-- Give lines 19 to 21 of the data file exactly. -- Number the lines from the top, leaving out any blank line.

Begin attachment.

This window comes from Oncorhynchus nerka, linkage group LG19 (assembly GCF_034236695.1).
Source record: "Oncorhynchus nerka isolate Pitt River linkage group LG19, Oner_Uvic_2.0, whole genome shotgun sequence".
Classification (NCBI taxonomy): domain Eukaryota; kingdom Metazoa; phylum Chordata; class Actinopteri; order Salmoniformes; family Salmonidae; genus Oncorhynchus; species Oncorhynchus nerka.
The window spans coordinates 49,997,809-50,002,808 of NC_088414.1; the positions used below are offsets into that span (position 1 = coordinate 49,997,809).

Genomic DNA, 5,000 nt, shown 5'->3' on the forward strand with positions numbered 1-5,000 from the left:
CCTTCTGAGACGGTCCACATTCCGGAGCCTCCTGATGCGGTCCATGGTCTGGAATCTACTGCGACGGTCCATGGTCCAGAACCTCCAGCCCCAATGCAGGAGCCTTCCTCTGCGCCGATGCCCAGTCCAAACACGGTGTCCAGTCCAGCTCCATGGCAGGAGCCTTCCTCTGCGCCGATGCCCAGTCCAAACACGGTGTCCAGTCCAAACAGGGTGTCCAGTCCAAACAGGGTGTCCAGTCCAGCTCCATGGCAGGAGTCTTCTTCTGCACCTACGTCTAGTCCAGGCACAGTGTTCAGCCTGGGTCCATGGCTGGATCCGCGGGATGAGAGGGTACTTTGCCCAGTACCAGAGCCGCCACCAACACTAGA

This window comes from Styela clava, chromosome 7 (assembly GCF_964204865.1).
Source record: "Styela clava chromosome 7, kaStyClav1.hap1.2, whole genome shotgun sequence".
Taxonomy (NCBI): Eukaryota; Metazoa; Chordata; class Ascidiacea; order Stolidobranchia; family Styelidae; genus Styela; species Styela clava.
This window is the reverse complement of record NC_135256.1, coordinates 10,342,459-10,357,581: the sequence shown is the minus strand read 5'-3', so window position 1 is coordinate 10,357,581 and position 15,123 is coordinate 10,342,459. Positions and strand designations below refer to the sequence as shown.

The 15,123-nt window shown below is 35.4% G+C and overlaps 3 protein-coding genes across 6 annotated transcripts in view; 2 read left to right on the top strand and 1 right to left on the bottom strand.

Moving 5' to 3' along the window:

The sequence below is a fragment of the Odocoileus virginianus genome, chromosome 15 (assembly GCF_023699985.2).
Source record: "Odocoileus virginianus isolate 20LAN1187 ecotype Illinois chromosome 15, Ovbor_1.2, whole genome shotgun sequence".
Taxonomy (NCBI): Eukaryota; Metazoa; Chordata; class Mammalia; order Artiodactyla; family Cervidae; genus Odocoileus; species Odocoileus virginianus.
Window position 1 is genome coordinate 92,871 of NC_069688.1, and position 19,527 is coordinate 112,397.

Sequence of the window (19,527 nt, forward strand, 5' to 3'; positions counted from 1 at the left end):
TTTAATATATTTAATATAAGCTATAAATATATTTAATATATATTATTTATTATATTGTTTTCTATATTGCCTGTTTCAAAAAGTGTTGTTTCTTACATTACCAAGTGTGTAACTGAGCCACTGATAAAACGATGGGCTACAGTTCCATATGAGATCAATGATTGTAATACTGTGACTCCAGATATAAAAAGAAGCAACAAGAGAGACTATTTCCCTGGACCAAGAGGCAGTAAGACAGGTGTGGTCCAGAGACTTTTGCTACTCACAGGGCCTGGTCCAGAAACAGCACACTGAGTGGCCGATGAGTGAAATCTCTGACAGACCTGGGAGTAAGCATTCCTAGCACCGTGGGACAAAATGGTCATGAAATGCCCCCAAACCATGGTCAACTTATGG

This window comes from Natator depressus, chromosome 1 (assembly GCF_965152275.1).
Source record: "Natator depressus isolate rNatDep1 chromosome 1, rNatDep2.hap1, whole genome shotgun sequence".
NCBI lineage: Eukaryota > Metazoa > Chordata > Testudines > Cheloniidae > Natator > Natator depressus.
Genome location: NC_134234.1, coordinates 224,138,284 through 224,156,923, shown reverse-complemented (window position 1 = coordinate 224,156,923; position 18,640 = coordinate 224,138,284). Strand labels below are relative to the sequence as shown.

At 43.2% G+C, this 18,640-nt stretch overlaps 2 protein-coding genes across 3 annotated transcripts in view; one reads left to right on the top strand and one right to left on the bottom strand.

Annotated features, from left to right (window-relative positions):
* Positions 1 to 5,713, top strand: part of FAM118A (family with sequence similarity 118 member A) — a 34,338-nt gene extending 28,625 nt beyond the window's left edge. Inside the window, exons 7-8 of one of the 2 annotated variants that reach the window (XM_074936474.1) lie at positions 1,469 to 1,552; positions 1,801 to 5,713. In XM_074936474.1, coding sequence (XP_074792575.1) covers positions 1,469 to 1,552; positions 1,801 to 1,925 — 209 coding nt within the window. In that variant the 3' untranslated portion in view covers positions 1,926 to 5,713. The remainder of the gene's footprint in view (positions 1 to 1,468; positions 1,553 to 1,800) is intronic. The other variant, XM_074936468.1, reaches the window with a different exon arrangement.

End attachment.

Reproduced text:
This window comes from Natator depressus, chromosome 1 (assembly GCF_965152275.1).
Source record: "Natator depressus isolate rNatDep1 chromosome 1, rNatDep2.hap1, whole genome shotgun sequence".
NCBI lineage: Eukaryota > Metazoa > Chordata > Testudines > Cheloniidae > Natator > Natator depressus.